They deliver it all from larger breweries to small ones you may have never heard of. Plans are delivered once a month and they start at about $31.
Carve & Craft
This company considers themselves the dude version of a wine and cheese board. They curate collections of unique craft beers and delicious jerky from around Canada.
This is the perfect monthly box for someone who loves both of these items but can be hard to shop for. This company’s goal is to bring new, small business-owned products to people.
You won’t find any mass produced products in any of these boxes. They hope to help people discover new products that are from the best of the best unique things. They start at about $23 a month. This is one of the more reasonably priced boxes and it makes an excellent gift that the recipient is sure to talk about for a long time after they get it.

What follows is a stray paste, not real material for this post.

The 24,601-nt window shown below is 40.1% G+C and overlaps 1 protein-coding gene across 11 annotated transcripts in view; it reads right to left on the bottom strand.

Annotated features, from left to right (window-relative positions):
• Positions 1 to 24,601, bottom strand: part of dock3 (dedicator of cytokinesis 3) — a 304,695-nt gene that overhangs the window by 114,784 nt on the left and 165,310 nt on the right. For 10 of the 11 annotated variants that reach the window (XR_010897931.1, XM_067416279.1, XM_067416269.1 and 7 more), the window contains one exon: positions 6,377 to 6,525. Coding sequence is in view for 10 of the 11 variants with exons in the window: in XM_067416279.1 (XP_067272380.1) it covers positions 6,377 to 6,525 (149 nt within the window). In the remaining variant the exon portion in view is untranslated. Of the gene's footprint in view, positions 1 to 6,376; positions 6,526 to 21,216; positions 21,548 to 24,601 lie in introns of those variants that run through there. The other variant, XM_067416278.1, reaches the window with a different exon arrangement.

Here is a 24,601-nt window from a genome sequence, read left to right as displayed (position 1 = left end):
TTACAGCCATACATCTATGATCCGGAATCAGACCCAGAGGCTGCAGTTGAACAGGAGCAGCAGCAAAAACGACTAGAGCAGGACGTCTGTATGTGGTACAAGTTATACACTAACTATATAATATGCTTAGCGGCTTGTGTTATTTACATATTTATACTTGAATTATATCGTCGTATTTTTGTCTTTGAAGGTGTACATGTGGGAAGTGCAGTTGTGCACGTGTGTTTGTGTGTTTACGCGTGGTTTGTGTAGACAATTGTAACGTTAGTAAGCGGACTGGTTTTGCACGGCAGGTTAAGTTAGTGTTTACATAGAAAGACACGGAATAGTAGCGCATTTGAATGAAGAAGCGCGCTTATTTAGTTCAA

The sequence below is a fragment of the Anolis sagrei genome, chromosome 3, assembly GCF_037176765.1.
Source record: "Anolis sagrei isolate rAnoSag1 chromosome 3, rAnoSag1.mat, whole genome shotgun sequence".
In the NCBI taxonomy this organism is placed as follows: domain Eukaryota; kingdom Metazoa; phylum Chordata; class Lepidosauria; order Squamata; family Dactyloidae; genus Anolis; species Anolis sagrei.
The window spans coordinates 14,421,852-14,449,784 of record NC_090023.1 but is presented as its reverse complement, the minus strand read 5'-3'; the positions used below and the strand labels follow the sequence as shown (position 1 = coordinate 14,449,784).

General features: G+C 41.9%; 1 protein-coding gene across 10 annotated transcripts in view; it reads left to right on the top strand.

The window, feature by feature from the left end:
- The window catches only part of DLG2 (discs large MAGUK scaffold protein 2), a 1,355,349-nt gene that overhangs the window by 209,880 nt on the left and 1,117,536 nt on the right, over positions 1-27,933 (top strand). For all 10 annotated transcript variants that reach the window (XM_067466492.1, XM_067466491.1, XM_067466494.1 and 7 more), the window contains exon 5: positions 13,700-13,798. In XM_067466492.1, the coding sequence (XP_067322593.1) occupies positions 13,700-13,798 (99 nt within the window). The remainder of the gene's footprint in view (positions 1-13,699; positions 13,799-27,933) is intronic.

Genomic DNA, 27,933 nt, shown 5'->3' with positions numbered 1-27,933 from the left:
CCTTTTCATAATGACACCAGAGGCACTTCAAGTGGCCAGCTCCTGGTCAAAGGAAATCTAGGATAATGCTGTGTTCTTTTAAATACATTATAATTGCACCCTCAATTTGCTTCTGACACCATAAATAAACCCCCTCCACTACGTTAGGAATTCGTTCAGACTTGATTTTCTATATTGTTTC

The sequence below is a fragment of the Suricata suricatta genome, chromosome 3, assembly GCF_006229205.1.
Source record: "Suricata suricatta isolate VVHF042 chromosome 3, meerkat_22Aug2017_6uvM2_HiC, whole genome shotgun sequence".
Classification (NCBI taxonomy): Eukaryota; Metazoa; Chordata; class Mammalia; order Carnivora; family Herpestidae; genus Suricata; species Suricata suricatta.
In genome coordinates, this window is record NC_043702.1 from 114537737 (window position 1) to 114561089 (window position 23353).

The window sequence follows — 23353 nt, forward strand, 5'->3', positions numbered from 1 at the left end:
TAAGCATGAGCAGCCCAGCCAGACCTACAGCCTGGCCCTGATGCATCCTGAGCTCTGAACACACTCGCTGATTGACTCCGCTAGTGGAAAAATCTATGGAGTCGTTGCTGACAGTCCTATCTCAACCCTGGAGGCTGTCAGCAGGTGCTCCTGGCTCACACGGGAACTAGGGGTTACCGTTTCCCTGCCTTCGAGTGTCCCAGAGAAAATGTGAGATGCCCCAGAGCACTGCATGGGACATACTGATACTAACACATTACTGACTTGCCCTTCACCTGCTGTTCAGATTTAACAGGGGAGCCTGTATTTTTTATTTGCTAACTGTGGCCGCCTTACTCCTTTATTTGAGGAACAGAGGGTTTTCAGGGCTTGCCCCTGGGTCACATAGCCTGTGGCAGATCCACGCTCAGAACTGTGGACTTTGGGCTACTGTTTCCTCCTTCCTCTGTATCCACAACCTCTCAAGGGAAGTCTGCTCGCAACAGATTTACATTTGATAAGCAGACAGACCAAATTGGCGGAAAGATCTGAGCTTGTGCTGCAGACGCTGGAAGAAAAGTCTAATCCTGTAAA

Subscription services are up and coming in many areas from food to makeup to drinks or lifestyle products.
Beer drinkers are always looking for new things to try out and a subscription service can be an excellent way to do that. Discovering new things can be a fun adventure. Subscription services like beer of the month club can help you find new beers to enjoy but they are also a fun surprise each month. They can help connect you with smaller, lesser known breweries that you may not otherwise know about.
Most of them cost about the same as a night out and they can help you find your new favorite. There is so much to love about these services and there is also so much to learn. These services can help connect you with new products and knowledge, what’s not to love?
We all get unpleasant things in the mail each month like bills, jury duty summons or recall notices. Why not make the mail a little more enjoyable with one of these boxes? So, join beer of the month club today. Let the mail have something to look forward to.